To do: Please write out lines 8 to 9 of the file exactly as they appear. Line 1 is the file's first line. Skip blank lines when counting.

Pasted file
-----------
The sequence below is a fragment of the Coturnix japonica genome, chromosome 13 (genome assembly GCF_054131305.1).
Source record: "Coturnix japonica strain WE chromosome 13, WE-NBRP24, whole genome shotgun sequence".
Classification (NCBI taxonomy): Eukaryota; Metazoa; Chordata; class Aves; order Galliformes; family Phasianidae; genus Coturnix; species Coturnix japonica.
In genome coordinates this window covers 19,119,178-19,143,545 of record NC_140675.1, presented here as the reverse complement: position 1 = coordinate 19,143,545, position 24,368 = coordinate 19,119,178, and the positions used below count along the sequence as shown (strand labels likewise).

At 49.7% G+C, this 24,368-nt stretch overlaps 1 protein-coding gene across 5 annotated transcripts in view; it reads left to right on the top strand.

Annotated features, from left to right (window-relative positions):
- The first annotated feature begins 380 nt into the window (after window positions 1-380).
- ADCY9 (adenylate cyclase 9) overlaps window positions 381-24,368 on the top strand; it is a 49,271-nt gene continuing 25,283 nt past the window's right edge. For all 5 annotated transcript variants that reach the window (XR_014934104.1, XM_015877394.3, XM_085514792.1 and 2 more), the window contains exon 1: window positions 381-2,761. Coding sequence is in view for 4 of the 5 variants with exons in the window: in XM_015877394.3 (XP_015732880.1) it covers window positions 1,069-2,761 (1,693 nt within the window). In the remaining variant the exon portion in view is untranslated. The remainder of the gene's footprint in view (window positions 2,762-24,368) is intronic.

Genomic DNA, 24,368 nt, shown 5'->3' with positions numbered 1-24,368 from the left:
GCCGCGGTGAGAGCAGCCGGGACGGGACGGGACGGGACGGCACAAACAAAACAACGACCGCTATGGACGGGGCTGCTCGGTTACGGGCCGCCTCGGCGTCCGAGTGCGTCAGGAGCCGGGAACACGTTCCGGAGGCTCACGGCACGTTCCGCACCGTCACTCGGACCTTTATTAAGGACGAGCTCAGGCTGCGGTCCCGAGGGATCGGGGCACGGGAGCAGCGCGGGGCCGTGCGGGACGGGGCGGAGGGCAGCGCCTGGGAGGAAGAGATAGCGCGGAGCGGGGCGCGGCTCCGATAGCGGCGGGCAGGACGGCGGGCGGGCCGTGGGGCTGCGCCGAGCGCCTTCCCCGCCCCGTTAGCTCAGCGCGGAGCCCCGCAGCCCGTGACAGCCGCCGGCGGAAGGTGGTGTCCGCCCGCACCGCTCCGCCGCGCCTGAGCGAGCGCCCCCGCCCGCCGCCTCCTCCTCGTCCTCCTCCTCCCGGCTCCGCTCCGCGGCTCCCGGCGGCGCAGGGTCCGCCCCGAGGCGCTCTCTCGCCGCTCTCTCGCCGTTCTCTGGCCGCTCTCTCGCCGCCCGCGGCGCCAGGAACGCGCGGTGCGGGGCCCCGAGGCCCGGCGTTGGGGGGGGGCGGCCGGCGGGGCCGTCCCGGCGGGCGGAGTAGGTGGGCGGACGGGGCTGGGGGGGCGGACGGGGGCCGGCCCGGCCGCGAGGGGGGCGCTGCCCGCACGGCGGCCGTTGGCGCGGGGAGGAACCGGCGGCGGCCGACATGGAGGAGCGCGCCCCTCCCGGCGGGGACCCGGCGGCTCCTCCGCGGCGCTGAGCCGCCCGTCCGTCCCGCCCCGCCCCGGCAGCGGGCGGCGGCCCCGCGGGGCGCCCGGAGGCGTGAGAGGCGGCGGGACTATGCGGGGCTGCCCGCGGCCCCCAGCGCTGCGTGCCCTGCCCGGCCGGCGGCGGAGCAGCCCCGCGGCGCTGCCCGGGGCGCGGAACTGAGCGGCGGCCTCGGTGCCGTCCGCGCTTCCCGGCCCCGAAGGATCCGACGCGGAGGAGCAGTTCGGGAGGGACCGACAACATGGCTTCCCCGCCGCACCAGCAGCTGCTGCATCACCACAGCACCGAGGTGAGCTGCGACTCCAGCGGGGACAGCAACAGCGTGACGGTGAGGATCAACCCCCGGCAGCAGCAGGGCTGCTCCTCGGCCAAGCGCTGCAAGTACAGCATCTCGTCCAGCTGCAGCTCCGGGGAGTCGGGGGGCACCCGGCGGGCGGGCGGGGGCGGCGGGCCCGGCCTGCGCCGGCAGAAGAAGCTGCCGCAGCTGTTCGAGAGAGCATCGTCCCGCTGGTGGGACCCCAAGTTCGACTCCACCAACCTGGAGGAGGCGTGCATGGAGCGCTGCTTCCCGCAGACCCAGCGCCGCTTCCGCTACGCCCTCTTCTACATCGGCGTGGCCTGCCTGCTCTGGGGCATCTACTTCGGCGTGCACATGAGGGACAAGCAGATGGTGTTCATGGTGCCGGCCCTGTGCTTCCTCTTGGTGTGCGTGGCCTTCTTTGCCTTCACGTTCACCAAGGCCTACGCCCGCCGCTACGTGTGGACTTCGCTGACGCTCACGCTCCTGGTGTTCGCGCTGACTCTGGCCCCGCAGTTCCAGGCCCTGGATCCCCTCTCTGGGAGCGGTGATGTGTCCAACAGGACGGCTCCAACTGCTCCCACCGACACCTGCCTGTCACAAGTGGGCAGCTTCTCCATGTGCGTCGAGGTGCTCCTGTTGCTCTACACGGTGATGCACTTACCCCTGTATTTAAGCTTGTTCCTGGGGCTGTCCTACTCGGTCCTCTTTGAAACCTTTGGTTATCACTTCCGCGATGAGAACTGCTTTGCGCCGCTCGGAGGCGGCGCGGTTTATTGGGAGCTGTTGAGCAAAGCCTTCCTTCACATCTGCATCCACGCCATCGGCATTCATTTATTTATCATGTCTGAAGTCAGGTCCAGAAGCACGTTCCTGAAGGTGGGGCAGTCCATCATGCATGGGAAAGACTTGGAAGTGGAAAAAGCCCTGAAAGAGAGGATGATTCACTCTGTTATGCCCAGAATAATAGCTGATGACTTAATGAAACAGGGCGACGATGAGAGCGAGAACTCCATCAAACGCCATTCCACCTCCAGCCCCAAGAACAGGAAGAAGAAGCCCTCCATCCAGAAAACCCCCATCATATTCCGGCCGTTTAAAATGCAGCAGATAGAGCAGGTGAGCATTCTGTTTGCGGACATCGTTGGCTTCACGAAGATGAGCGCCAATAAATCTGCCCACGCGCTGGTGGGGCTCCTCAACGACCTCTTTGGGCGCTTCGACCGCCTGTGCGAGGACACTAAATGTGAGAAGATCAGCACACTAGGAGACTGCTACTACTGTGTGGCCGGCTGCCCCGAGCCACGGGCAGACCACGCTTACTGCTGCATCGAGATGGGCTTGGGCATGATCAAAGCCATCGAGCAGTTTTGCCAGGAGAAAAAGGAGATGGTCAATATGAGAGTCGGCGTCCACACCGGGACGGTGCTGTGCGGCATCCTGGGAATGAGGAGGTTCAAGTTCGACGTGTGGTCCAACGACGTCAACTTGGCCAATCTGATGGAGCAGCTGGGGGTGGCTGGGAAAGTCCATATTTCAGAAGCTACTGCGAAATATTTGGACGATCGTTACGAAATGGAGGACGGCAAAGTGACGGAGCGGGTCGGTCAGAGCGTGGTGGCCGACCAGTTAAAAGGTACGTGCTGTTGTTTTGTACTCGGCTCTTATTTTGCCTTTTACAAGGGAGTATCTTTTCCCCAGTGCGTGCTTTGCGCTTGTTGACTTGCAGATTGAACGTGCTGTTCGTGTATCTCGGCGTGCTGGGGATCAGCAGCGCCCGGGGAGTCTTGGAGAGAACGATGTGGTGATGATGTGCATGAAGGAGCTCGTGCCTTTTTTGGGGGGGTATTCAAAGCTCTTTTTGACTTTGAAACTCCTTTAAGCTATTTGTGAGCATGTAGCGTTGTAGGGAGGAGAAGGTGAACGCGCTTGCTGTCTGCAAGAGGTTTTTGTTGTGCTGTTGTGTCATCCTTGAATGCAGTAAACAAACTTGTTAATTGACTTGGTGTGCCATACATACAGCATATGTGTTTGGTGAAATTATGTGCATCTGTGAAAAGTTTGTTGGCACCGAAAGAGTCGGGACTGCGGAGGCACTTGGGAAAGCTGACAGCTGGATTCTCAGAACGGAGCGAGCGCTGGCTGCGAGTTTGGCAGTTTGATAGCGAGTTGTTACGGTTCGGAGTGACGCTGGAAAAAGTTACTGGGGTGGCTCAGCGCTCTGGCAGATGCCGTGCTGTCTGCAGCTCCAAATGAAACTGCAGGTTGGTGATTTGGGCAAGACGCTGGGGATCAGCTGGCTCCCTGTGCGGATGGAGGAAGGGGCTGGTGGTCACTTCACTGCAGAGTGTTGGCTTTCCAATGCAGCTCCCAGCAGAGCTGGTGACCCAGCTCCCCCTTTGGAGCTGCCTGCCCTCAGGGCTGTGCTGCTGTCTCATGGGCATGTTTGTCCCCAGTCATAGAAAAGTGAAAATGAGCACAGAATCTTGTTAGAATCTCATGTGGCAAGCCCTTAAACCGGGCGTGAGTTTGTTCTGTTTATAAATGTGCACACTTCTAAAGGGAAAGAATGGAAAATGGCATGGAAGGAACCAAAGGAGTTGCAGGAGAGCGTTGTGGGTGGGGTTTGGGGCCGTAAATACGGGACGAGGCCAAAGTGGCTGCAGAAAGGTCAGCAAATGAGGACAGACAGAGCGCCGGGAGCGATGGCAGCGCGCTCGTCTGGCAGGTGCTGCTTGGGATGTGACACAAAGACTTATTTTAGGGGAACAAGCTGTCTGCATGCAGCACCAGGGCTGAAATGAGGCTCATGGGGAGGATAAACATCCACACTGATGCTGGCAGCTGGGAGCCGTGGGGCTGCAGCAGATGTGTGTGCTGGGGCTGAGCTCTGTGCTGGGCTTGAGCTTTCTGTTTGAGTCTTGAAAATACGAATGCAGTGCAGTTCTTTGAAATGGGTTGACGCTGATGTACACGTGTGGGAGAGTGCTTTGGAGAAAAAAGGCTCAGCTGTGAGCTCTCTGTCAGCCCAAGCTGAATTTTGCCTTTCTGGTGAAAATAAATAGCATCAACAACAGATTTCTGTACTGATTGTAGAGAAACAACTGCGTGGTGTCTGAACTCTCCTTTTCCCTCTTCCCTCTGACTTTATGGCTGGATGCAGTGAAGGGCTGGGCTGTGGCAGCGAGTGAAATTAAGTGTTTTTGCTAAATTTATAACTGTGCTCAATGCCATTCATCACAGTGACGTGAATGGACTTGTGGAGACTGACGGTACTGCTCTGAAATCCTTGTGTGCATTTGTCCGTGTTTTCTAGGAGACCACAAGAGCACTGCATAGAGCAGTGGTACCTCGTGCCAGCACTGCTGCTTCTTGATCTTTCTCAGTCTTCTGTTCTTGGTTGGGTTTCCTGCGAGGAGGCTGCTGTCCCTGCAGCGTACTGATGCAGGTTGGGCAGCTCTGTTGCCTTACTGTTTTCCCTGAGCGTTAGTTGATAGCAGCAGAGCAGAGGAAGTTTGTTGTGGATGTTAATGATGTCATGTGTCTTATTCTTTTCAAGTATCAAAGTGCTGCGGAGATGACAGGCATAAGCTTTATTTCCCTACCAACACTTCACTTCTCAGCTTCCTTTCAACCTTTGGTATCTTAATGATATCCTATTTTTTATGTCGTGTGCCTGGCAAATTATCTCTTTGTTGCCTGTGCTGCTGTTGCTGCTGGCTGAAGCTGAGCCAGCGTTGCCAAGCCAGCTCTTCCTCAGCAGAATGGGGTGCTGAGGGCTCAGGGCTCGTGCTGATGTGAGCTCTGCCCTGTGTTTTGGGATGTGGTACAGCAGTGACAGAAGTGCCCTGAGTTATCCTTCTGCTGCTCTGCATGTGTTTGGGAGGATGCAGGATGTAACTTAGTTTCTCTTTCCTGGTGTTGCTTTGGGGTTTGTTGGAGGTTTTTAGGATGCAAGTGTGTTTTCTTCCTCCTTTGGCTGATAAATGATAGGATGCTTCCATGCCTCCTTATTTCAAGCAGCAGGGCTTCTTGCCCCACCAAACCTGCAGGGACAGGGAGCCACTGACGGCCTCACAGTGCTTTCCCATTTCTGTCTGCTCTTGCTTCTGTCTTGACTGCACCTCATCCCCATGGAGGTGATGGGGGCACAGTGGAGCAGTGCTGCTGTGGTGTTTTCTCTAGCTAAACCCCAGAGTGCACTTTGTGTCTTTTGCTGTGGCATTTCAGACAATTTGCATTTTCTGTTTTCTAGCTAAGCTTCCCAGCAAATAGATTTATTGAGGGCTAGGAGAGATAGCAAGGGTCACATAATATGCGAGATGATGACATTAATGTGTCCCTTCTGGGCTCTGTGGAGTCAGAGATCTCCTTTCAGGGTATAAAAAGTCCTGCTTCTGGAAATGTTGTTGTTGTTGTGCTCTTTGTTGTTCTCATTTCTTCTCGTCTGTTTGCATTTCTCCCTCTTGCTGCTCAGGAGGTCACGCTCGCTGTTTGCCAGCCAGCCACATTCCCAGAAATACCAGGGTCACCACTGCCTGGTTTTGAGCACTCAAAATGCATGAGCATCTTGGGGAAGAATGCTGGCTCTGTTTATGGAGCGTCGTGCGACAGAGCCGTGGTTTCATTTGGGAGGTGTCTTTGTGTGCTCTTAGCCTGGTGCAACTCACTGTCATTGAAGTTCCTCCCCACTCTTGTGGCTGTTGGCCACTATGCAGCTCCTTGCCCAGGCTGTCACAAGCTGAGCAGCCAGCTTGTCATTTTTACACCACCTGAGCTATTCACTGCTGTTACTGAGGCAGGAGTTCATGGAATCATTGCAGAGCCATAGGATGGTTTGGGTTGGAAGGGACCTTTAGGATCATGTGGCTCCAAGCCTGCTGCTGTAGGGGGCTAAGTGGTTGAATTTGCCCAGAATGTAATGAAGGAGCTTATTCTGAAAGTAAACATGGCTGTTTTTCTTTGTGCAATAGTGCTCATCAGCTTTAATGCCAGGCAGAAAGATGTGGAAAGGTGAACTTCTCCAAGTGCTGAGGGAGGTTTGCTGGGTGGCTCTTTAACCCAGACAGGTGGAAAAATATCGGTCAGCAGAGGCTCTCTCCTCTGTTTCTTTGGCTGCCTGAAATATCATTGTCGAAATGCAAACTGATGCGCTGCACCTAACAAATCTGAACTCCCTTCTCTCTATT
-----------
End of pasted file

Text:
- ADCY9 (adenylate cyclase 9) overlaps window positions 381-24,368 on the top strand; it is a 49,271-nt gene continuing 25,283 nt past the window's right edge. For all 5 annotated transcript variants that reach the window (XR_014934104.1, XM_015877394.3, XM_085514792.1 and 2 more), the window contains exon 1: window positions 381-2,761. Coding sequence is in view for 4 of the 5 variants with exons in the window: in XM_015877394.3 (XP_015732880.1) it covers window positions 1,069-2,761 (1,693 nt within the window). In the remaining variant the exon portion in view is untranslated. The remainder of the gene's footprint in view (window positions 2,762-24,368) is intronic.

Genomic DNA, 24,368 nt, shown 5'->3' with positions numbered 1-24,368 from the left: